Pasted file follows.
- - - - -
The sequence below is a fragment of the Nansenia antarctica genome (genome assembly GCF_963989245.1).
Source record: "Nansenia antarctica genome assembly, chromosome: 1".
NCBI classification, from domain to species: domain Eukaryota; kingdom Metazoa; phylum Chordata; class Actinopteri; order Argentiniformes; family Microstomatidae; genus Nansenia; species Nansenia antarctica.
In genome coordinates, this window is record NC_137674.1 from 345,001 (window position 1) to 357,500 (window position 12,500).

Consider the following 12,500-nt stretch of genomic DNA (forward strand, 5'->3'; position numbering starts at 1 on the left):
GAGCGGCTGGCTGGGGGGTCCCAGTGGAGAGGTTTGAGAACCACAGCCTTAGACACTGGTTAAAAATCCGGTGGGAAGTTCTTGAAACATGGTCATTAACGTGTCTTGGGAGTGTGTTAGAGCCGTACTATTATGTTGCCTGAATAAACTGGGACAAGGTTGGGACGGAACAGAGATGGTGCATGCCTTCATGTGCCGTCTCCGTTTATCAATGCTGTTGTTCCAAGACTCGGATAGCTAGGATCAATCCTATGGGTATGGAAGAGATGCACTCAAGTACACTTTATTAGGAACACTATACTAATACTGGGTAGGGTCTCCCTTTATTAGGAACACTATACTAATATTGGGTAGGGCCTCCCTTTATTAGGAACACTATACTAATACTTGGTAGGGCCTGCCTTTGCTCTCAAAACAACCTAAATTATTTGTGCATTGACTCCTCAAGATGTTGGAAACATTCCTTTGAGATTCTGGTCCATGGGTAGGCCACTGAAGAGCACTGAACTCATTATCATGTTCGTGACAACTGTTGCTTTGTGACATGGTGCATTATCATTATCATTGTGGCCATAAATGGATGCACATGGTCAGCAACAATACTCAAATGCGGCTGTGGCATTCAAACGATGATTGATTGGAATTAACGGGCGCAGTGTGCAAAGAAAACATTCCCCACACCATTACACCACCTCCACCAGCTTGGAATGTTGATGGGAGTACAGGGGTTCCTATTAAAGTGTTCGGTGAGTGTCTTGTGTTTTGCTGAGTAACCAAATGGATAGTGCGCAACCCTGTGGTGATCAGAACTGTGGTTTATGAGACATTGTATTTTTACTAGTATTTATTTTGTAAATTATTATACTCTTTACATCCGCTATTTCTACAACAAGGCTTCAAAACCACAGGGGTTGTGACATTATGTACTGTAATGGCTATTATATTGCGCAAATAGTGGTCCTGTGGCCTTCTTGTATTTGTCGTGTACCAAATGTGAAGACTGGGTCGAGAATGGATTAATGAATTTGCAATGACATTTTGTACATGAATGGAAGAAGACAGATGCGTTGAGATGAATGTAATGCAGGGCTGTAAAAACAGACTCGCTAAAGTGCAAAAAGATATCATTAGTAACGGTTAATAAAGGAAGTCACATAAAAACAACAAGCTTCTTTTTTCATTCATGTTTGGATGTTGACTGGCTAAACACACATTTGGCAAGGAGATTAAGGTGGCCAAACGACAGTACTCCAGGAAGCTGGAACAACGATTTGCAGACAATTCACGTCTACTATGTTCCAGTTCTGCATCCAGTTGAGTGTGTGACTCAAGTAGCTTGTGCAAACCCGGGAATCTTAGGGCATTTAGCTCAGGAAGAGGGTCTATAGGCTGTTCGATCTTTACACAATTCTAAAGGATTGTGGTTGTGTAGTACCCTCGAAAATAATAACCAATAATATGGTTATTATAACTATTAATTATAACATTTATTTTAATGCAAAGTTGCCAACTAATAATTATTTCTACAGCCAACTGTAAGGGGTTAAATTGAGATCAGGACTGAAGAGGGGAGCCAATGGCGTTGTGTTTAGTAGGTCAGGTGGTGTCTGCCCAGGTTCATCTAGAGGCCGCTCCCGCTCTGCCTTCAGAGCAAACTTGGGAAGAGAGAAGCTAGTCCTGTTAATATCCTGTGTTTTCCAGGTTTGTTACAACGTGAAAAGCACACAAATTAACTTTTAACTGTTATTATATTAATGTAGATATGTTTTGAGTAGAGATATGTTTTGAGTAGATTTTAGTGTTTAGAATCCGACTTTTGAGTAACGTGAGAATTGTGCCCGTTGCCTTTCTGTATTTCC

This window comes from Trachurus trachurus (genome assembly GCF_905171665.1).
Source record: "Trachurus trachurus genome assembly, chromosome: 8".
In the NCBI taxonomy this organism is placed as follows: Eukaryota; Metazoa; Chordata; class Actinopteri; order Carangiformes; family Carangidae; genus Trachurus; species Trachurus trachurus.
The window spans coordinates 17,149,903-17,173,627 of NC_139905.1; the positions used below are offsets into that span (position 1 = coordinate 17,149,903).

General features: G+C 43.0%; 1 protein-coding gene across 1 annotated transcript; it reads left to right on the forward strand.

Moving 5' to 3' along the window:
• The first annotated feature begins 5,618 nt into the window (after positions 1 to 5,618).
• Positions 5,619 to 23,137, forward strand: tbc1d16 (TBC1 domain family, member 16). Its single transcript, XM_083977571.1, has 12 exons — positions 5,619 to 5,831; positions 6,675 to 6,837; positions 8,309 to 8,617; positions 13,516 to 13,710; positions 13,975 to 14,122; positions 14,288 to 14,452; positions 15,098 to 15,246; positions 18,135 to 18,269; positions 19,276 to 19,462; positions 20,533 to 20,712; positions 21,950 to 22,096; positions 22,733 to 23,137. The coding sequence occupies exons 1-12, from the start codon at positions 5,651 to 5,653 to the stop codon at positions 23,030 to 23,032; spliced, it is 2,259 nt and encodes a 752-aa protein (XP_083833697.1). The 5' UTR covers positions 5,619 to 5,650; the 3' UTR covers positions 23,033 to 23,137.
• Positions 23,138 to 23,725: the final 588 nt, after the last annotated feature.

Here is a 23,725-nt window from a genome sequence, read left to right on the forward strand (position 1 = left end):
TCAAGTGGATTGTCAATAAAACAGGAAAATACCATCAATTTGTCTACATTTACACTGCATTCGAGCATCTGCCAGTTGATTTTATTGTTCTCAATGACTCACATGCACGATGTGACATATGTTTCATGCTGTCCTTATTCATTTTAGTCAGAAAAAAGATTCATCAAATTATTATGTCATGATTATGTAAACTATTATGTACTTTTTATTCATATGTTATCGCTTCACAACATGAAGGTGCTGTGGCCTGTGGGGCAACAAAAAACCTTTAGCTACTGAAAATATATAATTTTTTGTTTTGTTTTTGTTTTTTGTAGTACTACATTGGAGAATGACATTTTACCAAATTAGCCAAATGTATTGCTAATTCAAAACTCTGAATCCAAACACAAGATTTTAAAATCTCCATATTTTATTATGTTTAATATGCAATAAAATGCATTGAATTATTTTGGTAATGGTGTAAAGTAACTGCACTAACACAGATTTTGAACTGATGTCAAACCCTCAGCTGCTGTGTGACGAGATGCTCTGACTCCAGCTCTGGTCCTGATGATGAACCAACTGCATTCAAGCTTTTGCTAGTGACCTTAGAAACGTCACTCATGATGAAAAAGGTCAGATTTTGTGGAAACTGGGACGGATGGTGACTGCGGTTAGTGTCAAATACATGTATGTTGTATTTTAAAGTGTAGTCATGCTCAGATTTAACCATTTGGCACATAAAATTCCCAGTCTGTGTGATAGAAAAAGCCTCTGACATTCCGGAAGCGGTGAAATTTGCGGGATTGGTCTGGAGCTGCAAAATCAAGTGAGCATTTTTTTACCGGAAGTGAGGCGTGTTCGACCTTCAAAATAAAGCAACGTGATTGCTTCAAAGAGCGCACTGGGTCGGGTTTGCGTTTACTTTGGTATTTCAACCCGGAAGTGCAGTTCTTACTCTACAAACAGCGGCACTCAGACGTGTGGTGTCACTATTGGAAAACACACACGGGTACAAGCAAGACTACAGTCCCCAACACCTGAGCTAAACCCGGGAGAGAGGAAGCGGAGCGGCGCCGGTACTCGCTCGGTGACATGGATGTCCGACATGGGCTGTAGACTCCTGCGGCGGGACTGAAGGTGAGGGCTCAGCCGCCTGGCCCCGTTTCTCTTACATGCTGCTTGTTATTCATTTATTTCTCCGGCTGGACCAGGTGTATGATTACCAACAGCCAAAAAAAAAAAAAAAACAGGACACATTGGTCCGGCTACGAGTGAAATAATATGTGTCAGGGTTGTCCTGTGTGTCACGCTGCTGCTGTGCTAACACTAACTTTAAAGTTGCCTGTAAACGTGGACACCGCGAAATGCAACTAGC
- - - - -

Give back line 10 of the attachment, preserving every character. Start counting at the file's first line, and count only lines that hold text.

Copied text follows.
The window spans coordinates 17,149,903-17,173,627 of NC_139905.1; the positions used below are offsets into that span (position 1 = coordinate 17,149,903).